Brier a-flutter over flag flap

RYAN PYETTE, QMI Agency

, Last Updated: 9:14 PM ET

LONDON, Ont. -- The Brier's Flag Guy has been put in park.

Jack Cox, the elderly gentleman from Haliburton, Ont., whose mad sprints with a massive provincial flag have inspired Ontario curlers and thrilled crowds at 18 Briers, has been stopped by organizers worried his dashes through the John Labatt Centre aisles were too dangerous.

London Brier chairman Peter Inch gave Cox, who turns 80 on March 22, the bad news Monday. A day earlier, Ontario skip Glenn Howard chugged alongside Cox on one of his runs.

"I thought he should hear the news from the event chairman instead of some other person," Inch said. "I wanted to make sure there were no hard feelings."

There was a heap of disappointment from the Ontario team. They know, though, insurers and lawyers have much as much a part of the Brier as the brooms and stones.

"It's too bad," Howard said. "I understand the concern about a lawsuit, but I wish something could've been done to allow him to run. Get him to sign a waiver so he wouldn't sue if he got hurt. I feel bad for him and I feel like he's pretty upset about it, too.

"He kind of made a point of coming down to tell us about it in case we wondered why he wasn't running today."

There is no black-and-white rule that says patrons can't run at the rink.

"We don't have a definite policy on running in the arena," JLC general manager Brian Ohl said, "but some of our (arena) people have seen jumping over chairs from this individual. We want everyone to enjoy themselves and have fun, but we don't want to see anyone get hurt.

"Our concern is for this individual and for everyone around him. We don't want him falling and getting seriously injured."

Ontario lead Craig Savill called it a "terrible decision."

"Let him run," the 32-year-old said. "He's a Brier fixture. He runs all the time and this is the first rink we've ever been to that has told him to stop.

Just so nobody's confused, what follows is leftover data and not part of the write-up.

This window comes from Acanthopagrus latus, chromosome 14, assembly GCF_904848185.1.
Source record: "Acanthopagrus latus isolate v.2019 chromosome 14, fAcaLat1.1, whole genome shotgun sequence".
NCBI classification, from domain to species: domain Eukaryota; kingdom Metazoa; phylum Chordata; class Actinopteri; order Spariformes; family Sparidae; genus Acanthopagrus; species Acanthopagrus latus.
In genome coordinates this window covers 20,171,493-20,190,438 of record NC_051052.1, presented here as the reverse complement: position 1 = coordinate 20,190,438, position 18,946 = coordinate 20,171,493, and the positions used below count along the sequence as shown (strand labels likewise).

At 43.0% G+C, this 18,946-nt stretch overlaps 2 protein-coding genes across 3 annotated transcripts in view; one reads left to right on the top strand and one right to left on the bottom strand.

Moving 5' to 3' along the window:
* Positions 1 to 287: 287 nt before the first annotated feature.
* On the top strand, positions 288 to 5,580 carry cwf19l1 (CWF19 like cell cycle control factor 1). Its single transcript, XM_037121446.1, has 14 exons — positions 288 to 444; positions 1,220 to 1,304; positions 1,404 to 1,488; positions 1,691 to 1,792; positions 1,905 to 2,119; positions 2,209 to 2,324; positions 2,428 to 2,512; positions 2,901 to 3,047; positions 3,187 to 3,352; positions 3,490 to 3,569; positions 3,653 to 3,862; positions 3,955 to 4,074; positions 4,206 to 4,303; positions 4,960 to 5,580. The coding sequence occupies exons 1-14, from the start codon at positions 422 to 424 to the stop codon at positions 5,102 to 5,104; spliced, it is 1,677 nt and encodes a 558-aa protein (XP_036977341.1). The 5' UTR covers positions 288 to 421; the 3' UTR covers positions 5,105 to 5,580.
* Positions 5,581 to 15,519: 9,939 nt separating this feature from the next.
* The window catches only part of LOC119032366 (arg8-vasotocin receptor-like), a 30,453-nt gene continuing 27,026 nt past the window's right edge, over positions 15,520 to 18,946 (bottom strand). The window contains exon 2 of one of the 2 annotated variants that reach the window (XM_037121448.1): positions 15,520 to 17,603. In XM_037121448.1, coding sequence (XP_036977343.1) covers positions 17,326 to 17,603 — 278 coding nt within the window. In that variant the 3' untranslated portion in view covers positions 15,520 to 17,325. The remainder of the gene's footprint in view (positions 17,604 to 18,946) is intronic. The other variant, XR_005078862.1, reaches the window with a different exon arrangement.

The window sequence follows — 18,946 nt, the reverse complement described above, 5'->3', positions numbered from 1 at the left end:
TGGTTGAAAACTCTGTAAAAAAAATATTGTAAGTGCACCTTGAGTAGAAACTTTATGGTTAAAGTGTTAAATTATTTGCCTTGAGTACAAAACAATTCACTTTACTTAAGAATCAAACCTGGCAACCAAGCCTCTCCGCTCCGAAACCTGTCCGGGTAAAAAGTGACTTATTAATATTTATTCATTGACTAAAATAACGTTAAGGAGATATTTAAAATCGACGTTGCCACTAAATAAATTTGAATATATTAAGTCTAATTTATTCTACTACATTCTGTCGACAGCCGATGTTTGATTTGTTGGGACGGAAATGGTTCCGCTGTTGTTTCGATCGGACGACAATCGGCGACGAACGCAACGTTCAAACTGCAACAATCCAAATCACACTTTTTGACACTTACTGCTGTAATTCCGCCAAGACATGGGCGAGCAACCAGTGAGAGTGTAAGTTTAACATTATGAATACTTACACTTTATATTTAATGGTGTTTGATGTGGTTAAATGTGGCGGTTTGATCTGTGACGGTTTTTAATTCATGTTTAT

"We all understand the concerns, but he's great. It's something he loves to do. The crowd goes crazy.

"We heard talk they were going to take his flag away from him if he kept running. But our team talked about it and we said if they ever did that, we'd all get together and buy him a new flag."

Inch has seen Cox do his thing at previous Briers and knows what a crowd-pleaser his runs have become.

"I don't want to be at the event where he gets hurt and can't run again," he said. "We've had to tell him and the Nova Scotia fans who ran, too, with a flag.

"We want them to get the crowd revved up. We want them to have fun here. We just don't want any more running. There are other ways to have fun and get the crowd going.

"The Halifax crew gets the crowd fired up with their cheers but they aren't running up and down steps."

The Canadian Curling Association supported the move to put the stop sign on Cox.

"We certainly understand the decision," CCA director Warren Hansen said. "Times have changed. There will be new traditions."

The CCA is facing a lawsuit from an injury suffered at the Brier Patch three years ago.

Tuesday afternoon, Cox worked his way around the JLC and waved his big flag -- while standing still, of course -- in support of Howard.

"He can wave that flag as many times as he wants," Inch said. "We have no problem with that."

The rub, though, is a lot of people want to see Cox run again.

The retired civil engineer is in tremendous shape for his age. He jumps rope every morning, curls three times a week, cross-country skis and is a member of a bicycle club.

This Brier will forever be remembered as the one where he wasn't allowed to run.


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